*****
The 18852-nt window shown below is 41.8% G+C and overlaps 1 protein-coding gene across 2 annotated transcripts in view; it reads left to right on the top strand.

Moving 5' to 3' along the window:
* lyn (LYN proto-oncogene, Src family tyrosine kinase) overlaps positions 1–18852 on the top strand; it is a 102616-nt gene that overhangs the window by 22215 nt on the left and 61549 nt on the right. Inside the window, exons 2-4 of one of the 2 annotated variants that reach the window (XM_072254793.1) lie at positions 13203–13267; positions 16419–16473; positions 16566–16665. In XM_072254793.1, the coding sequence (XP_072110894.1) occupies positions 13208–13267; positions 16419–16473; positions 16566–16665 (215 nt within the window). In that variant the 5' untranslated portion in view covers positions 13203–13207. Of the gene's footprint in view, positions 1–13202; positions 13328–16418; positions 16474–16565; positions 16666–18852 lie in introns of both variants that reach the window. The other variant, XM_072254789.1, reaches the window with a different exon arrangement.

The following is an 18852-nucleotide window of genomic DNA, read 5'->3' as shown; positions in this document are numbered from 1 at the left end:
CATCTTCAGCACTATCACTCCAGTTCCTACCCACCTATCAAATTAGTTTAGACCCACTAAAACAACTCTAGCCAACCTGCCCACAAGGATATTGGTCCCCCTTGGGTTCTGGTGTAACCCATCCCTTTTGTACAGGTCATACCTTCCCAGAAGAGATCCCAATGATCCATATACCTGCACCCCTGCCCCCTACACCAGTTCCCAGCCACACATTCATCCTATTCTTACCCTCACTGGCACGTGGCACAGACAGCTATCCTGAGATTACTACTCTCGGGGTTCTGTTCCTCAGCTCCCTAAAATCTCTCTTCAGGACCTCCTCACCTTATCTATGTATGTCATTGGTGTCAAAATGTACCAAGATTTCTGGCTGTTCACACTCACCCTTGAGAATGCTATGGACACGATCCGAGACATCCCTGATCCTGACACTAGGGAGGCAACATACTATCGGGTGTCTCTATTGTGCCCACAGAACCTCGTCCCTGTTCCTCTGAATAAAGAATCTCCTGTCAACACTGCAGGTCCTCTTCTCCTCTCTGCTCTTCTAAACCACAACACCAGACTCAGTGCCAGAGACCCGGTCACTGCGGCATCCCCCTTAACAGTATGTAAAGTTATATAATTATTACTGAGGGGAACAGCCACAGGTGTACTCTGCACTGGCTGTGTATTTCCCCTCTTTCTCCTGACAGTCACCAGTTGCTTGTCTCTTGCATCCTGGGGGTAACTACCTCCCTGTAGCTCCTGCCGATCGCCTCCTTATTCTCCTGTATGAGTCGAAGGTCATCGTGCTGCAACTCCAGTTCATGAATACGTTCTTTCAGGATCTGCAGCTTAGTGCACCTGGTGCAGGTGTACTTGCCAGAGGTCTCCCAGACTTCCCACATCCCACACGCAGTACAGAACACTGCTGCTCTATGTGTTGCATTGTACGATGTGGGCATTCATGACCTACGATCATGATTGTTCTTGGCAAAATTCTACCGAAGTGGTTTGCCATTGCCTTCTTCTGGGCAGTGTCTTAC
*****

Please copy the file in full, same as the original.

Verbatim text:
The 18852-nt window shown below is 41.8% G+C and overlaps 1 protein-coding gene across 2 annotated transcripts in view; it reads left to right on the top strand.

Moving 5' to 3' along the window:
* lyn (LYN proto-oncogene, Src family tyrosine kinase) overlaps positions 1–18852 on the top strand; it is a 102616-nt gene that overhangs the window by 22215 nt on the left and 61549 nt on the right. Inside the window, exons 2-4 of one of the 2 annotated variants that reach the window (XM_072254793.1) lie at positions 13203–13267; positions 16419–16473; positions 16566–16665. In XM_072254793.1, the coding sequence (XP_072110894.1) occupies positions 13208–13267; positions 16419–16473; positions 16566–16665 (215 nt within the window). In that variant the 5' untranslated portion in view covers positions 13203–13207. Of the gene's footprint in view, positions 1–13202; positions 13328–16418; positions 16474–16565; positions 16666–18852 lie in introns of both variants that reach the window. The other variant, XM_072254789.1, reaches the window with a different exon arrangement.

The following is an 18852-nucleotide window of genomic DNA, read 5'->3' as shown; positions in this document are numbered from 1 at the left end:
CATCTTCAGCACTATCACTCCAGTTCCTACCCACCTATCAAATTAGTTTAGACCCACTAAAACAACTCTAGCCAACCTGCCCACAAGGATATTGGTCCCCCTTGGGTTCTGGTGTAACCCATCCCTTTTGTACAGGTCATACCTTCCCAGAAGAGATCCCAATGATCCATATACCTGCACCCCTGCCCCCTACACCAGTTCCCAGCCACACATTCATCCTATTCTTACCCTCACTGGCACGTGGCACAGACAGCTATCCTGAGATTACTACTCTCGGGGTTCTGTTCCTCAGCTCCCTAAAATCTCTCTTCAGGACCTCCTCACCTTATCTATGTATGTCATTGGTGTCAAAATGTACCAAGATTTCTGGCTGTTCACACTCACCCTTGAGAATGCTATGGACACGATCCGAGACATCCCTGATCCTGACACTAGGGAGGCAACATACTATCGGGTGTCTCTATTGTGCCCACAGAACCTCGTCCCTGTTCCTCTGAATAAAGAATCTCCTGTCAACACTGCAGGTCCTCTTCTCCTCTCTGCTCTTCTAAACCACAACACCAGACTCAGTGCCAGAGACCCGGTCACTGCGGCATCCCCCTTAACAGTATGTAAAGTTATATAATTATTACTGAGGGGAACAGCCACAGGTGTACTCTGCACTGGCTGTGTATTTCCCCTCTTTCTCCTGACAGTCACCAGTTGCTTGTCTCTTGCATCCTGGGGGTAACTACCTCCCTGTAGCTCCTGCCGATCGCCTCCTTATTCTCCTGTATGAGTCGAAGGTCATCGTGCTGCAACTCCAGTTCATGAATACGTTCTTTCAGGATCTGCAGCTTAGTGCACCTGGTGCAGGTGTACTTGCCAGAGGTCTCCCAGACTTCCCACATCCCACACGCAGTACAGAACACTGCTGCTCTATGTGTTGCATTGTACGATGTGGGCATTCATGACCTACGATCATGATTGTTCTTGGCAAAATTCTACCGAAGTGGTTTGCCATTGCCTTCTTCTGGGCAGTGTCTTAC